Exotic materials in Toyah assemblages, although relatively uncommon, are reminders that Toyah peoples had alliances and contacts with neighboring peoples. Artifacts and other cultural materials, such as Caddoan pottery, obsidian, and marine shells, offer us unique opportunities to examine this economic and social network. ...

read more

5. Reconsidering the Role of Bison in the Terminal Late Prehistoric (Toyah) Period in Texas

pdf iconDownload PDF
pp. 90-110

Since 1974, Dillehay’s influential article detailing bison on archaeological sites on the Southern Plains has shaped views of subsistence in south and central Texas. This has especially been the case in the Toyah phase. The supposed return of large numbers of bison around ad 1300 (650 BP), combined with the appearance of a host of traits including ...

read more

6. Bone Processing and Subsistence Stress in Late Prehistoric South Texas

pdf iconDownload PDF
pp. 111-127

On the basis of diet breadth theory, archaeologists often use the intensity of marginal food exploitation to measure the level of subsistence stress experienced by prehistoric peoples. The frequent occurrence of subsistence stress among Toyah phase groups inhabiting the south Texas plains can be investigated using ecological, ethnohistorical, and bioarchaeological evidence. ...

read more

7. What Is Northern Toyah Phase? The Toyah Phenomenon on the Texas Southern Plains

pdf iconDownload PDF
pp. 128-151

Bone-tempered pottery, Perdiz arrow points, and bison-processing tools are hallmarks of the Toyah phase in central and south Texas between AD 1300 and 1700. What, then, do the northernmost Toyah-like remains found on the southern Llano Estacado represent? An expansion of Toyah culture tradition northward from their central Texas homeland? ...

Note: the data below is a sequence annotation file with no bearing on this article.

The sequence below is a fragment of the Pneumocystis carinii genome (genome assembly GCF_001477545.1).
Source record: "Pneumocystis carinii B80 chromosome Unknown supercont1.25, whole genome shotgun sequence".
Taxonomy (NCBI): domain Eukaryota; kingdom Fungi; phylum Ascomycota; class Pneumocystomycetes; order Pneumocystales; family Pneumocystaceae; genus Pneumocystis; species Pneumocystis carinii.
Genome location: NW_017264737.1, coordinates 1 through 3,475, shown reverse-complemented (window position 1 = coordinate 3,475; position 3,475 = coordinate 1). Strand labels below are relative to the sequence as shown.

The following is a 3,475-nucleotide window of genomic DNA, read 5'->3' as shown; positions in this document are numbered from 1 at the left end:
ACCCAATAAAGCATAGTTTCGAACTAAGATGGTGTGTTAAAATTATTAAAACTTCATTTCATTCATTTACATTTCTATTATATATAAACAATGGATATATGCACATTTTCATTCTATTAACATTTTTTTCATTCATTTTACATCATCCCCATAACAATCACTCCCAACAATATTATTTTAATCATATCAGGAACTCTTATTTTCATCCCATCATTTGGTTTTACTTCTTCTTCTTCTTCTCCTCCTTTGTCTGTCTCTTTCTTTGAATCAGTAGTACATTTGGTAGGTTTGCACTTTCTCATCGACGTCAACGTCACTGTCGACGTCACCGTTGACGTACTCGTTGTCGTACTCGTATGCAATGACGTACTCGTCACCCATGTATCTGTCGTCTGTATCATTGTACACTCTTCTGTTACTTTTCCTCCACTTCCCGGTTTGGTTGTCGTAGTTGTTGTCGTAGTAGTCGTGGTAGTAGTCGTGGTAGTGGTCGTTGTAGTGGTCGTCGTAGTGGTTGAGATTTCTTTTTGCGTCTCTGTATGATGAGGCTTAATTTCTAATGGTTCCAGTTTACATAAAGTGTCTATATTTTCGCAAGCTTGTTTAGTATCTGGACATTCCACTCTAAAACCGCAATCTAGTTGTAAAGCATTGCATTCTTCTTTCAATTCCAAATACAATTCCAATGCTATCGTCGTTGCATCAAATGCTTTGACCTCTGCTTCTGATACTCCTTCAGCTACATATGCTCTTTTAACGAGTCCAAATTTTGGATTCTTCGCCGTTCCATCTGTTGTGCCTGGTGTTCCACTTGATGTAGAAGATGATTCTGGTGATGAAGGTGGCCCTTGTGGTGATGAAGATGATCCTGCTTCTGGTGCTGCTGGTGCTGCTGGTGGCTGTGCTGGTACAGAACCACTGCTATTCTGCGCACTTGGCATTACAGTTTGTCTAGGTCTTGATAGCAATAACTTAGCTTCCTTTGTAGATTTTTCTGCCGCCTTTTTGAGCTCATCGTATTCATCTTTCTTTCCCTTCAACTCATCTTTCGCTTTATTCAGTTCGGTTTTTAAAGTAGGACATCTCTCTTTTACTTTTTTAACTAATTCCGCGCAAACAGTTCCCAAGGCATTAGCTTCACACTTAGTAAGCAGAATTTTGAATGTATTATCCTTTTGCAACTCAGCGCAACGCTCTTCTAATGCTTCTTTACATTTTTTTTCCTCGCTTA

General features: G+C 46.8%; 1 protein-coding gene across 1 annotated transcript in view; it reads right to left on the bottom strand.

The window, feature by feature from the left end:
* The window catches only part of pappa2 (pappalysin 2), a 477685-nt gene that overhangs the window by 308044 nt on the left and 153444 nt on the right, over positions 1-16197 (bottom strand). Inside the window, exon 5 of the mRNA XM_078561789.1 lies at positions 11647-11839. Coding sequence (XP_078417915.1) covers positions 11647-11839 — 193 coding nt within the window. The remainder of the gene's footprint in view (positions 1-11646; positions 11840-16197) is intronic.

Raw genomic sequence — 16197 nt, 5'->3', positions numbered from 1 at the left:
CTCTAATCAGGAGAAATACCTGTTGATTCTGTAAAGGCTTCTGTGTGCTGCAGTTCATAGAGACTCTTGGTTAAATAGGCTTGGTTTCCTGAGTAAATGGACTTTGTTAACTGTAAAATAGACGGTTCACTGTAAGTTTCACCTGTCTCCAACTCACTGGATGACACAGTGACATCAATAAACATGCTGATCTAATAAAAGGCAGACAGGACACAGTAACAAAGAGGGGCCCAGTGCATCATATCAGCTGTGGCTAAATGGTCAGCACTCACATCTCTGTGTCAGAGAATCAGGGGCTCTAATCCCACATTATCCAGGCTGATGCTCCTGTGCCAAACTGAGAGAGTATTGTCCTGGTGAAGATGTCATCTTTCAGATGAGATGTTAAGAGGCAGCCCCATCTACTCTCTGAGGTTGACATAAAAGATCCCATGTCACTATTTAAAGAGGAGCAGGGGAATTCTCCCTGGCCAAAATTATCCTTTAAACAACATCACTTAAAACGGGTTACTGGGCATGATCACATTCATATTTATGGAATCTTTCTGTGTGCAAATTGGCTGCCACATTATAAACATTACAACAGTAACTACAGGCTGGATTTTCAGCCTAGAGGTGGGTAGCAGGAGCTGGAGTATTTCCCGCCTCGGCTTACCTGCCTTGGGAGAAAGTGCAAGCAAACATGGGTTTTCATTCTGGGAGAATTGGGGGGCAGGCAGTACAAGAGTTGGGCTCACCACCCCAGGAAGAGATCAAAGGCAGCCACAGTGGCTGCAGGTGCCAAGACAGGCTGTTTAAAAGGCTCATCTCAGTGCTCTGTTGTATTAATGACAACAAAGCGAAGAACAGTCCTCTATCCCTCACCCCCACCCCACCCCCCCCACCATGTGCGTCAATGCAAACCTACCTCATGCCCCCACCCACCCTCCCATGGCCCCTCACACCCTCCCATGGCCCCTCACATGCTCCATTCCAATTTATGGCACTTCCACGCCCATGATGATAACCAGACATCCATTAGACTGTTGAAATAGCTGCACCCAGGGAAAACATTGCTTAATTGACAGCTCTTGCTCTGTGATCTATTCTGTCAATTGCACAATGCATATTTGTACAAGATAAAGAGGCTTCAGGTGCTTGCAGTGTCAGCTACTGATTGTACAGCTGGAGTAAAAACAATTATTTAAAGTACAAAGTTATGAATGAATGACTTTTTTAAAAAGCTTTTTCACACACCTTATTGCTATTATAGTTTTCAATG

read more

8. Plains-Pueblo Interaction: A View from the “Middle”

pdf iconDownload PDF
pp. 152-180

Bloom Mound, gutted by vocational archaeologists and pothunters more than sixty years ago, is a tantalizing enigma on the prehistoric landscape of southeastern New Mexico. Despite its apparent diminutive size (only ten rooms were known to local amateurs) and its remote location far out in the grasslands of southeastern New Mexico, ...

read more

9. Toyah: Reflections on Evolving Perceptions

pdf iconDownload PDF
pp. 181-204

I appreciate the invitation to comment on this excellent collection focused on the Toyah interval of greater central Texas, a time and cultural phenomenon that encompasses the dynamic transition from prehistory into the written history of that region. Each chapter examines varying aspects of Toyah, and all are thoughtfully researched and presented in logical fashion. ...


pdf iconDownload PDF
pp. 205-244

List of Contributors

pdf iconDownload PDF
p. 245


pdf iconDownload PDF
pp. 247-254

Back Cover

pdf iconDownload PDF

E-ISBN-13: 9781603447553
E-ISBN-10: 1603447555
Print-ISBN-13: 9781603446907
Print-ISBN-10: 1603446907

Page Count: 356
Illustrations: 14 b&w photos. 41 maps. 2 line art. 13 figs. 13 tables. Bib. Index.
Publication Year: 2012

Series Title: Texas A&M University Anthropology Series
Series Editor Byline: Steele, D. Gentry See more Books in this Series

OCLC Number: 813285484
MUSE Marc Record: Download for Toyah Phase of Central Texas

Research Areas


UPCC logo

Subject Headings

  • Toyah phase -- Texas -- Congresses.
  • Indians of North America -- Texas -- History -- Congresses.
  • Indians of North America -- Texas -- Antiquities -- Congresses.
  • Indians of North America -- Texas -- Ethnic identity -- Congresses.
  • Indians of North America -- Material culture -- Texas -- Congresses.
  • Texas -- Antiquities -- Congresses.
  • Antiquities, Prehistoric -- Texas -- Congresses.
  • You have access to this content
  • Free sample
  • Open Access
  • Restricted Access